The purpose of this test is to investigate the current value and saturation time within a Distributorless Ignition System (DIS) primary coil.
This test involves measuring a potentially hazardous voltage.
Please ensure you follow manufacturers' safety instructions and working practices and ensure the rated voltage for all accessories you are using meets or exceeds the expected voltage.
Note; the orientation of the current clamp relative to the wire will determine whether it has a positive or negative output. If a live waveform does not appear on your screen, or appears to be inverted, try reversing the orientation of the clamp.
In the example waveform above, the current limiting circuit can be seen in operation. The current switches on as the dwell period starts and rises until the requisite 5-10 amps (depending on system) is achieved within the primary circuit, at which point the current is maintained until it is released at the point of ignition.
The dwell will expand as the engine revs are increased. This is to maintain a constant coil saturation time, hence the term 'constant energy'. If one time ruler is placed at the beginning of the dwell period and the other on the induced voltage line, the coil saturation time can be measured. This will remain exactly the same regardless of engine speed.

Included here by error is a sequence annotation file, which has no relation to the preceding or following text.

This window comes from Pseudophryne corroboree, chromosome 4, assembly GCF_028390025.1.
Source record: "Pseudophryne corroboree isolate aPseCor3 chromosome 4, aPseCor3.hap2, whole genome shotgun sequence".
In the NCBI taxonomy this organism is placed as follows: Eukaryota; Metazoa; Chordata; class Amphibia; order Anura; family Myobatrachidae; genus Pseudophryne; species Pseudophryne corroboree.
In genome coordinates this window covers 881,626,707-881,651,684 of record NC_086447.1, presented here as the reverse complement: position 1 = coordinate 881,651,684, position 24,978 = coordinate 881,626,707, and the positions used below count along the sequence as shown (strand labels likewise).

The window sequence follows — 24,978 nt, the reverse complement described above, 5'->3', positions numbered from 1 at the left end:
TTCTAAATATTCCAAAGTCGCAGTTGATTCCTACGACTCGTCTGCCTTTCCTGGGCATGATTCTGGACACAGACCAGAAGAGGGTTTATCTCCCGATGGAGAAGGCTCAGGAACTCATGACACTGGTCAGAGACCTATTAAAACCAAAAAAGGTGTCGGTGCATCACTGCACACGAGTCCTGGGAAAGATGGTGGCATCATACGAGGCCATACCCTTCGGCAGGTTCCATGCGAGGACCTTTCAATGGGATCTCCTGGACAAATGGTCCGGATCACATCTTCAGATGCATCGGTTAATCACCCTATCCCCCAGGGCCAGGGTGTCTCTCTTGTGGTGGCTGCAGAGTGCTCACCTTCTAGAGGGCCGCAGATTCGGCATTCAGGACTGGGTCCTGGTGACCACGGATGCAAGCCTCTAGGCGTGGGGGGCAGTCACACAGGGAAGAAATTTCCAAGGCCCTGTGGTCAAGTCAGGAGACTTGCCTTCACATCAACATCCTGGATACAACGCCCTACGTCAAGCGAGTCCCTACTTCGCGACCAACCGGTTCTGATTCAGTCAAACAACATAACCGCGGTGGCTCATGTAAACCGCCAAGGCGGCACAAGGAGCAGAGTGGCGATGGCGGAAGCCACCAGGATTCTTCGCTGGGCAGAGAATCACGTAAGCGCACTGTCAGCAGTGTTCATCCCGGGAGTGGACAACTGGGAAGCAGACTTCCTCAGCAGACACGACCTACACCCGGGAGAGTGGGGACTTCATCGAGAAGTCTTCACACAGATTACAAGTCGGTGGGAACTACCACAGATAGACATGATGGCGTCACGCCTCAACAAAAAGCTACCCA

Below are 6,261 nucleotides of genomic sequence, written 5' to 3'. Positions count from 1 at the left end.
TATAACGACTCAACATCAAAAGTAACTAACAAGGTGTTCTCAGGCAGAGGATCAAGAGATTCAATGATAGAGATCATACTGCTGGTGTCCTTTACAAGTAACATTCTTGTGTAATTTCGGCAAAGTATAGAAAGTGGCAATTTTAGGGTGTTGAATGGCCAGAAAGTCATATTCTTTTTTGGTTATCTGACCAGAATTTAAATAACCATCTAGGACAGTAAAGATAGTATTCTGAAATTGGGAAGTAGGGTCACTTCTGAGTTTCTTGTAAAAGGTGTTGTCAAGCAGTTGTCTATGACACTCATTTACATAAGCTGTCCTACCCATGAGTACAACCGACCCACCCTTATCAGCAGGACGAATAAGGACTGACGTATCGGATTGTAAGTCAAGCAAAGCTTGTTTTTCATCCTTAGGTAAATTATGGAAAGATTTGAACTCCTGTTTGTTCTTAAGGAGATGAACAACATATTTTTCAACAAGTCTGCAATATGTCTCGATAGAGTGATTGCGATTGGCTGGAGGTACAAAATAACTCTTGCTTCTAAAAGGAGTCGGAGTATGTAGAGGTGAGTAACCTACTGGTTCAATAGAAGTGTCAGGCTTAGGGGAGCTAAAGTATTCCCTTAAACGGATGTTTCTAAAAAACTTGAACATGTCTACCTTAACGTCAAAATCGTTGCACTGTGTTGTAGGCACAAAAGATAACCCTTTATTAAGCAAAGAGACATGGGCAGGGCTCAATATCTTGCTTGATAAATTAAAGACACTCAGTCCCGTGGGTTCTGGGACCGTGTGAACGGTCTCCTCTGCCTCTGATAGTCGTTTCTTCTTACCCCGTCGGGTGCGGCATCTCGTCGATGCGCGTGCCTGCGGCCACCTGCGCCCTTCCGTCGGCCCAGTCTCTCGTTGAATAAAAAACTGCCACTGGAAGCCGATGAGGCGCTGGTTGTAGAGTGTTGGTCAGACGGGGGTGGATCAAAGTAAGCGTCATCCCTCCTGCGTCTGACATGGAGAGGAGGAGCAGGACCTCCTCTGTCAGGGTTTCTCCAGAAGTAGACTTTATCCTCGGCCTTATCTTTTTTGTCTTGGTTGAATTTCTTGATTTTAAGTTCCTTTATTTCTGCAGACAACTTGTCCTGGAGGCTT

The waveform will show a curving line that indicates the speed at which the coil is being 'saturated'. The flatter the line, the longer it is taking to 'fill' the coil with voltage. The waveform flattens out for a time, where the current is being maintained by the amplifier once it has reached its requisite current. The current is held until the amplifier releases the earth path, when the waveform drops vertically. This vertical line is also important, as a 'sloping' line indicates that the amplifier is not switching fast enough and the induced voltage will suffer as a result.
This help topic is subject to changes without notification. The information within is carefully checked and considered to be correct. This information is an example of our investigations and findings and is not a definitive procedure. Pico Technology accepts no responsibility for inaccuracies. Each vehicle may be different and require unique test settings.
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